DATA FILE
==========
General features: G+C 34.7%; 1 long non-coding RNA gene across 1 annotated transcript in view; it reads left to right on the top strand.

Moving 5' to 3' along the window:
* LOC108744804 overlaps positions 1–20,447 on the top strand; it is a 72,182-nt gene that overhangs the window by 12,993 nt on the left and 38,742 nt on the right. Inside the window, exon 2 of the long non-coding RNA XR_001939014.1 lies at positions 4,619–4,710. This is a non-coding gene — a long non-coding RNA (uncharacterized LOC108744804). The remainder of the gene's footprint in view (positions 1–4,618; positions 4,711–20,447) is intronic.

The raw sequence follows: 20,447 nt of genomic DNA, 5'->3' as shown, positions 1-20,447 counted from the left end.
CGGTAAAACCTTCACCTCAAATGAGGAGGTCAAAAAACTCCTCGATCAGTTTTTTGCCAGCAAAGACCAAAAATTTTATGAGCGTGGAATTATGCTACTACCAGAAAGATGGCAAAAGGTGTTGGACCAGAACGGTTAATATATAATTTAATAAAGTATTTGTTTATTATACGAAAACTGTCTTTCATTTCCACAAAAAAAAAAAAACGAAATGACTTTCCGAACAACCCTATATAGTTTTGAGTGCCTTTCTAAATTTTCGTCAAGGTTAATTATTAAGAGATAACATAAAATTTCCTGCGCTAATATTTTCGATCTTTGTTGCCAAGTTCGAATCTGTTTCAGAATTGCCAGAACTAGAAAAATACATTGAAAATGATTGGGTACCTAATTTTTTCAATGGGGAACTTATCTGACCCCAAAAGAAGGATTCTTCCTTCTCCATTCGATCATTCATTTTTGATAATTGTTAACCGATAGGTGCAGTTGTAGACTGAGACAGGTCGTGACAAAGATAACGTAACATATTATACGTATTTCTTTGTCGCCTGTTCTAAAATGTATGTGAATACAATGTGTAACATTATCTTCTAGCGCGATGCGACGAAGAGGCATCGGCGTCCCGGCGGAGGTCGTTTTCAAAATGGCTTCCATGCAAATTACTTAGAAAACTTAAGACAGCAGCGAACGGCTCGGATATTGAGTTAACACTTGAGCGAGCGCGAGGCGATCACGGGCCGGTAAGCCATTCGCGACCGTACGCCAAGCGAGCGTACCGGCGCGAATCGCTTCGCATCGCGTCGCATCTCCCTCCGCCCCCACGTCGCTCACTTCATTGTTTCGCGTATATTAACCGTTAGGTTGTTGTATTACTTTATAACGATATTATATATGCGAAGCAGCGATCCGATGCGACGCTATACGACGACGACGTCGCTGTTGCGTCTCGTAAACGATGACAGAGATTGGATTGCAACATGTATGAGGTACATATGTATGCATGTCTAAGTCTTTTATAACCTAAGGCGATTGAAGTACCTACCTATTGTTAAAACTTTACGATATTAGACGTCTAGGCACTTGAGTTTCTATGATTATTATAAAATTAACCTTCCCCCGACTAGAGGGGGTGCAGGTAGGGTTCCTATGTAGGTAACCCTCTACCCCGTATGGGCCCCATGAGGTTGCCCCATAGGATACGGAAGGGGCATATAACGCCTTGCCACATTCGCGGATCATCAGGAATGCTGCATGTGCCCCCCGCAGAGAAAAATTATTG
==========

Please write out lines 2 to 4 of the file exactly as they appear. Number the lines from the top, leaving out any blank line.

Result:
Moving 5' to 3' along the window:
* LOC108744804 overlaps positions 1–20,447 on the top strand; it is a 72,182-nt gene that overhangs the window by 12,993 nt on the left and 38,742 nt on the right. Inside the window, exon 2 of the long non-coding RNA XR_001939014.1 lies at positions 4,619–4,710. This is a non-coding gene — a long non-coding RNA (uncharacterized LOC108744804). The remainder of the gene's footprint in view (positions 1–4,618; positions 4,711–20,447) is intronic.

The raw sequence follows: 20,447 nt of genomic DNA, 5'->3' as shown, positions 1-20,447 counted from the left end.